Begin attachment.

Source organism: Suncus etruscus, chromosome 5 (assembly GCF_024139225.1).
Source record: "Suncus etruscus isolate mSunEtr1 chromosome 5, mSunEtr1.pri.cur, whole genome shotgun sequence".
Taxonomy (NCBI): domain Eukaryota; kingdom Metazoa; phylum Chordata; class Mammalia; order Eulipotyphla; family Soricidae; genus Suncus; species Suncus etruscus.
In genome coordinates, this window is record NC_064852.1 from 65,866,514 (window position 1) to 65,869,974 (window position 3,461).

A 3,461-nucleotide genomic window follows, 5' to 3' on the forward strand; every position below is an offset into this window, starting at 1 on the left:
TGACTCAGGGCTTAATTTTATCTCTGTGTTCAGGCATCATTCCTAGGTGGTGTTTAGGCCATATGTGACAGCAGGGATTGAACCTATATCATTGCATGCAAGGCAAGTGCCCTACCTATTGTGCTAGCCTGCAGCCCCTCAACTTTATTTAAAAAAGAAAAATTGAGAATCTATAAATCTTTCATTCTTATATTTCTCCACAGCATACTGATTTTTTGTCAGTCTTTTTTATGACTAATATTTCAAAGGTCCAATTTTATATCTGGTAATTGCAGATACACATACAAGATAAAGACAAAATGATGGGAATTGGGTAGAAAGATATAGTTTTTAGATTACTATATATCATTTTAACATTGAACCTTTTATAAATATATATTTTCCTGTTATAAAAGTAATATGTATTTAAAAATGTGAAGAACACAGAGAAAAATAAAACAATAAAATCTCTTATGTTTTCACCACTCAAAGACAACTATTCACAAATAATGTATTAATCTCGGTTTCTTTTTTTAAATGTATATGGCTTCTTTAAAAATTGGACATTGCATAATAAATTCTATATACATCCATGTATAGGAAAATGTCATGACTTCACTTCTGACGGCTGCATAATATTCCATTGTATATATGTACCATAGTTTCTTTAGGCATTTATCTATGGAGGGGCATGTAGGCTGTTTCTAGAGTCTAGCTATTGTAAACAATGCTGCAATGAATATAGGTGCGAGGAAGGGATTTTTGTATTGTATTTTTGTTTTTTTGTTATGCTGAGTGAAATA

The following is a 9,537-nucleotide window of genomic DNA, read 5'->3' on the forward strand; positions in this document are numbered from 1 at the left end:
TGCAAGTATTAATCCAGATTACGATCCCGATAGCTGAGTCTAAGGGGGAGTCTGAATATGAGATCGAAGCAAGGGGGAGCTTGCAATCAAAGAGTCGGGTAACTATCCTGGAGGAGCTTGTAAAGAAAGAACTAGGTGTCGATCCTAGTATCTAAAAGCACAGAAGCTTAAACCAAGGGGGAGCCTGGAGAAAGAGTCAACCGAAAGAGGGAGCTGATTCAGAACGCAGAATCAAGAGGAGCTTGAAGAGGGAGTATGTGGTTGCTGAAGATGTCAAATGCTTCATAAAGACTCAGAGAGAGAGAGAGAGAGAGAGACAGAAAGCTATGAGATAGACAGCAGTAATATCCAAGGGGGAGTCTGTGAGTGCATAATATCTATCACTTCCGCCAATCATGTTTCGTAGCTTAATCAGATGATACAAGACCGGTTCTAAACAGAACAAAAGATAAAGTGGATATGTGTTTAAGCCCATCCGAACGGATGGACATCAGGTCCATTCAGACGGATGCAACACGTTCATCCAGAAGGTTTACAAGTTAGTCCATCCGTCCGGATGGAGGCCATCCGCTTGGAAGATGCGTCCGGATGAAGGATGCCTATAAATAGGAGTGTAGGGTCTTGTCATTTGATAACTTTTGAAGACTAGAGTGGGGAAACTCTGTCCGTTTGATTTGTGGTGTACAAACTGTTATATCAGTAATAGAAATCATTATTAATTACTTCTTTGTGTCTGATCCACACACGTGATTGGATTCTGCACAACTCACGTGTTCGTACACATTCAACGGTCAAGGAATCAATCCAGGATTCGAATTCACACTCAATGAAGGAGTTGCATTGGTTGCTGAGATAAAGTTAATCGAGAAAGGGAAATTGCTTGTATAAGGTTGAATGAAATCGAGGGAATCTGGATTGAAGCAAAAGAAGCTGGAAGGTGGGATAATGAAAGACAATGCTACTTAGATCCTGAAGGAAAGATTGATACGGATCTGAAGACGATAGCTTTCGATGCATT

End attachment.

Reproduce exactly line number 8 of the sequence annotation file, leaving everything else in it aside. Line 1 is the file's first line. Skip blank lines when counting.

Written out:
TGCAAGTATTAATCCAGATTACGATCCCGATAGCTGAGTCTAAGGGGGAGTCTGAATATGAGATCGAAGCAAGGGGGAGCTTGCAATCAAAGAGTCGGGTAACTATCCTGGAGGAGCTTGTAAAGAAAGAACTAGGTGTCGATCCTAGTATCTAAAAGCACAGAAGCTTAAACCAAGGGGGAGCCTGGAGAAAGAGTCAACCGAAAGAGGGAGCTGATTCAGAACGCAGAATCAAGAGGAGCTTGAAGAGGGAGTATGTGGTTGCTGAAGATGTCAAATGCTTCATAAAGACTCAGAGAGAGAGAGAGAGAGAGAGACAGAAAGCTATGAGATAGACAGCAGTAATATCCAAGGGGGAGTCTGTGAGTGCATAATATCTATCACTTCCGCCAATCATGTTTCGTAGCTTAATCAGATGATACAAGACCGGTTCTAAACAGAACAAAAGATAAAGTGGATATGTGTTTAAGCCCATCCGAACGGATGGACATCAGGTCCATTCAGACGGATGCAACACGTTCATCCAGAAGGTTTACAAGTTAGTCCATCCGTCCGGATGGAGGCCATCCGCTTGGAAGATGCGTCCGGATGAAGGATGCCTATAAATAGGAGTGTAGGGTCTTGTCATTTGATAACTTTTGAAGACTAGAGTGGGGAAACTCTGTCCGTTTGATTTGTGGTGTACAAACTGTTATATCAGTAATAGAAATCATTATTAATTACTTCTTTGTGTCTGATCCACACACGTGATTGGATTCTGCACAACTCACGTGTTCGTACACATTCAACGGTCAAGGAATCAATCCAGGATTCGAATTCACACTCAATGAAGGAGTTGCATTGGTTGCTGAGATAAAGTTAATCGAGAAAGGGAAATTGCTTGTATAAGGTTGAATGAAATCGAGGGAATCTGGATTGAAGCAAAAGAAGCTGGAAGGTGGGATAATGAAAGACAATGCTACTTAGATCCTGAAGGAAAGATTGATACGGATCTGAAGACGATAGCTTTCGATGCATT